Gwen Stefani may have the coolest voice, the tightest abs, and the best moves since Mick, but she works hard at it – and we love her for that.
Deep in the tunnels of Madison Square Garden, the members of No Doubt are waiting to take the stage for their Grammy sound check. Ashanti’s run-through goes overtime – there are lots of children and a hydraulic mechanism involved – so No Doubt has some time to kill. The band is assembled in an anonymous room with bad lighting, one sofa, a makeup table, and some folding chairs. Drummer Adrian Young is engrossed in his iBook; guitarist Tom Dumont, in a knit cap pulled down low, and bassist Tony Kanal, behind dark glasses, lean back on the sofa; Gwen Stefani, in a cashmere halter top and combat trousers, is thinking of baby names that begin with G. The scene isn’t typically rock and roll. There’s no beer, no cigarettes, no bad words, only a couple of imitations of Michael Jackson shopping in Las Vegas. Suddenly Gwen leaps up to greet her parents, Patti and Dennis Stefani. She hugs her tall, burly father up around the neck, laughs when her mother says, “You look very California,” and then drags some chairs next to her.
Everything and nothing has changed since Stefani’s formative years in the Southern California city of Anaheim, where she was raised Catholic, where she picked out fabric so her mom could make her clothes, where she taught herself how to apply makeup with Mary Kay cosmetics, and spent her pocket money on rehearsal space for her band. “My parents were very strict,” Stefani says. “I had to wear white underwear until I finished high school. But they weren’t mean-strict. They were human, loving, and gave me morals, and I feel I’m very stable because of it.”
Stefani is a dichotomy, an accidental icon. She is a traditional girl with home-and-hearth values who leads three boys around the world in an arena-filling, genre-bending rock and roll band. She is the suburban American girl who now shares a place in the trandy Primrose Hill section of London with her British rock-star husband, Gavin Rossdale. That’s where she was a few weeks ago, eating ice cream in bed after Rossdale had cooked dinner, when the call came in: The Super Bowl honchoes wanted No Doubt for the halftime show. “Oh, shit,” she said to herself, as she finished off the ice cream, “now I have to start working out again.”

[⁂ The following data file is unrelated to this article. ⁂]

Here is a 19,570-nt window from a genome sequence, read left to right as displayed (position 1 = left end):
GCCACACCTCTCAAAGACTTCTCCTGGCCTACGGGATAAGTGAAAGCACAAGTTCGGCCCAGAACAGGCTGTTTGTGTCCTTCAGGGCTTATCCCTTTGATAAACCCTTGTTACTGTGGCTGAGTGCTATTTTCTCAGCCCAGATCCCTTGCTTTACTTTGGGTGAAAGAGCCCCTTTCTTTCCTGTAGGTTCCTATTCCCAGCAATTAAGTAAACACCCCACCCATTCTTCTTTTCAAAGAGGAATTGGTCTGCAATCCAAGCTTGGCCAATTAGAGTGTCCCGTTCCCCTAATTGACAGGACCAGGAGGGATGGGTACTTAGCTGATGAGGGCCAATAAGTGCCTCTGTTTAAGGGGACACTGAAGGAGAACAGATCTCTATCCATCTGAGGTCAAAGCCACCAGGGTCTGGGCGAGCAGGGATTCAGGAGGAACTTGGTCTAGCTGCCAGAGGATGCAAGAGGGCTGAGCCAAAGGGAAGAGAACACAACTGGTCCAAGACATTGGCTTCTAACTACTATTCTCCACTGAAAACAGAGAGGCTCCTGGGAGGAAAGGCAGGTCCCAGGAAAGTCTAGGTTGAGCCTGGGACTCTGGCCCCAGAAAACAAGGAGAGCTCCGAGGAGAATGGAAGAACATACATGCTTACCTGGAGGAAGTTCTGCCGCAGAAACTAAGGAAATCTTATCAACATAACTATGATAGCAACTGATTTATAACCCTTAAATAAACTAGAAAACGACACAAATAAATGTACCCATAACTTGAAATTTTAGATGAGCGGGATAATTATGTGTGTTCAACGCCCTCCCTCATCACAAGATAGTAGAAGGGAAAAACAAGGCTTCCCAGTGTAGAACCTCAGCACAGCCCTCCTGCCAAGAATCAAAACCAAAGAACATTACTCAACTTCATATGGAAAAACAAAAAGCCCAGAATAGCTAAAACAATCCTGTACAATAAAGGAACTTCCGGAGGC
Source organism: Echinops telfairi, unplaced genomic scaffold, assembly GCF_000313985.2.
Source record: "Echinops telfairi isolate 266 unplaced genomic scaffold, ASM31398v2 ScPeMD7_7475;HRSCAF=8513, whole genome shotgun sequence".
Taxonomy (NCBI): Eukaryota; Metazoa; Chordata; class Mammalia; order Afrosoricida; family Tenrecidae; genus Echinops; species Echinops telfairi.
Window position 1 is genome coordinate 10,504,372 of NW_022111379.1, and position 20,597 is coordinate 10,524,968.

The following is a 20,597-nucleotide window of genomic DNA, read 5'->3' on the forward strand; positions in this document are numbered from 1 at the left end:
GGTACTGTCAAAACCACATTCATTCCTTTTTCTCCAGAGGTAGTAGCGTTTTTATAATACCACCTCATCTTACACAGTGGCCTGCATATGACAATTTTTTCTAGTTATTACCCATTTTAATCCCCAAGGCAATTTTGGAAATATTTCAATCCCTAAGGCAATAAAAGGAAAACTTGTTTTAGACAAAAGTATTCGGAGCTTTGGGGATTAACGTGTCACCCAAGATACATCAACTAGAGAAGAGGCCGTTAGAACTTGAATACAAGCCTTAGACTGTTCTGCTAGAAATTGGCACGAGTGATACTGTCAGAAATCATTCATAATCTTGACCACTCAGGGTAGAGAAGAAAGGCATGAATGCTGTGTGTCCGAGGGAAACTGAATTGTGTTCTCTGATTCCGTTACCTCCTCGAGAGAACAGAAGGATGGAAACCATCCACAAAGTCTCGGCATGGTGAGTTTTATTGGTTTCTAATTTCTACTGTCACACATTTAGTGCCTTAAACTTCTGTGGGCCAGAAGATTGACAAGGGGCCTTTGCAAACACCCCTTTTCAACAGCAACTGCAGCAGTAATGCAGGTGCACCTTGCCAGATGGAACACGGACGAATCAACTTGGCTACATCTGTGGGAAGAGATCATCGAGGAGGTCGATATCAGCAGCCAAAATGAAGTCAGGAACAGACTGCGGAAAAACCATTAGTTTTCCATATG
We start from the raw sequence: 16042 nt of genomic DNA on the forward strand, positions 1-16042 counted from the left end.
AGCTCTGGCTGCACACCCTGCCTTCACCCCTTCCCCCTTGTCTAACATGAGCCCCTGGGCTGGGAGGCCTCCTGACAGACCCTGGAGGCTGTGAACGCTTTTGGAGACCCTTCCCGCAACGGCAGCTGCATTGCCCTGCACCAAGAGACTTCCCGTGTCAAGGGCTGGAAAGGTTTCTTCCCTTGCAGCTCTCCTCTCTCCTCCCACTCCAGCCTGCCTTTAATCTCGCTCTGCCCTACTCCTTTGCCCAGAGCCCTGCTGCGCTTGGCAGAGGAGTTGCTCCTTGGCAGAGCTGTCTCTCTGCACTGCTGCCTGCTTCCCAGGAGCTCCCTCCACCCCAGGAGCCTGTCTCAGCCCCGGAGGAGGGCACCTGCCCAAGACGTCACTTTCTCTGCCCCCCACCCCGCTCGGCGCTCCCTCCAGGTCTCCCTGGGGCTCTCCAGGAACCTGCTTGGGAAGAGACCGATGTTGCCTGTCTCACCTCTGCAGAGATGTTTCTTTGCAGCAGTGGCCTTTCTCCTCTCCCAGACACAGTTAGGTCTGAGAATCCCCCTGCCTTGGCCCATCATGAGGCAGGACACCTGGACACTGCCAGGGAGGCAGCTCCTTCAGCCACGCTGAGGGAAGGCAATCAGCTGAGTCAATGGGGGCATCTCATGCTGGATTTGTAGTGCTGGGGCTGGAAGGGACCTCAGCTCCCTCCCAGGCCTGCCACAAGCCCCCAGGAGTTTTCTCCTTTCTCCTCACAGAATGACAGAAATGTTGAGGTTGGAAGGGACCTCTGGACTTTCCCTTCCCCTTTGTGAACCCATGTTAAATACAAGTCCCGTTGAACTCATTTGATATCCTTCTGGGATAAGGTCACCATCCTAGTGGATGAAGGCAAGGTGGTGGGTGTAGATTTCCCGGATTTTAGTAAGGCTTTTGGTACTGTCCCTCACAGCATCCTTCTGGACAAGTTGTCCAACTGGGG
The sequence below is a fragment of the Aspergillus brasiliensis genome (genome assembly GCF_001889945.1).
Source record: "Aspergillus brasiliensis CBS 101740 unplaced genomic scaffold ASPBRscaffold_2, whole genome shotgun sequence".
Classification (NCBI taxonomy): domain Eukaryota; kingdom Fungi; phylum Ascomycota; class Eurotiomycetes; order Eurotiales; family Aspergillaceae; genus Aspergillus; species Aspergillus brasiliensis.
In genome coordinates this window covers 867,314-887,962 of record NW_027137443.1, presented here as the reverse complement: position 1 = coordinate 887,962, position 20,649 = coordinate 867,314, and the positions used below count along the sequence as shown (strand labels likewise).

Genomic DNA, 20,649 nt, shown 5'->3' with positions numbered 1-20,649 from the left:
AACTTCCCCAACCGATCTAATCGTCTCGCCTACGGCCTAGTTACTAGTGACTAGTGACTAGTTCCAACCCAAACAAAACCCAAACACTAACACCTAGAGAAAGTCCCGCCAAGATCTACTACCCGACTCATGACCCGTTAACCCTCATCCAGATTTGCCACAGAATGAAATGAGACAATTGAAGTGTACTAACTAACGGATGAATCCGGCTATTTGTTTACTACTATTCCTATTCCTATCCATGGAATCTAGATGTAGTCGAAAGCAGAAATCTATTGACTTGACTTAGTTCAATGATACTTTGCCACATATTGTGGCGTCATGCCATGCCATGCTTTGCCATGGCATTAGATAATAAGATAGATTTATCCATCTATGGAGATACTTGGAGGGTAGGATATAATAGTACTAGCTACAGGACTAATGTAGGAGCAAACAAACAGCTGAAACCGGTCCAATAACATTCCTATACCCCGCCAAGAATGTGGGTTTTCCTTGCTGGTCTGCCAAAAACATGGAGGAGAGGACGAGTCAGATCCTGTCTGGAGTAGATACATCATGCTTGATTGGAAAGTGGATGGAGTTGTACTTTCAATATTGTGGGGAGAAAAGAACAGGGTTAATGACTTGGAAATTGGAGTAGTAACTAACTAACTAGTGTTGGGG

Evidently, Stefani’s notorious midsection, so well displayed by midriff-skimming tops, does not come naturally. Even though it’s her job, night after night, to jump around onstage until sweat pours off her, she does a lot of sit-ups in her hotel room. “I have to work really hard, unlike my husband,” Stefani says, laughing. “He eats chocolate every night before bed. Literally. If I did that, I’d weigh 400 pounds. But I get the sit-ups in, eat the right things. I don’t want people to think I just look the way I look.”
Stefani has to try hard at everything she does. She isn’t the product of a marketing department or a voice produced by a team of sound technicians. She became a singer in 1987 by happenstance (persuaded by her older brother, the band’s founding member), and then, during ten years of hard labor in a ska-influenced cult band, she earned a kind of goofy cool. Onstage, she makes cartoon-like, coquettish expressions while wearing Dr. Martens and tartan punker pants. In lyrics, she confesses her every-girl insecurities as if she were talking to her best friend. In videos, it looks like she’s having a ball. And she is. That’s the essence of her appeal. “I don’t have a lot to hide,” she says.
As an adolescent, Gwen – or Gwendolyn Renee, as she was christened – says she was chubby. “I think it started coming on in the sixth grade,” says Stefani, now 33 and sitting on an armchair in a private club in London. In person, she appears taller than she does on VH1; she’s lanky, long-limbed, and unbelievably fit. Stefani sits with her knees apart, like a boy, leaning one forearm on her thigh, yet she sips her coffee gently, pinching the cup’s china handle with silver-tipped fingers. She’s wearing a pristine white tank top with her demicup bra straps sticking out along with masculine tweed trousers. “My weight was a struggle for me, like all girls,” she says. “I don’t like to talk about it because it’s so boring. It’s something we all deal with. There is even more pressure for me, I think, because everyone comments on my body. I spend a lot of time thinking about it. And I admit that. But it’s just such a shame because there are many other things we could focus on.”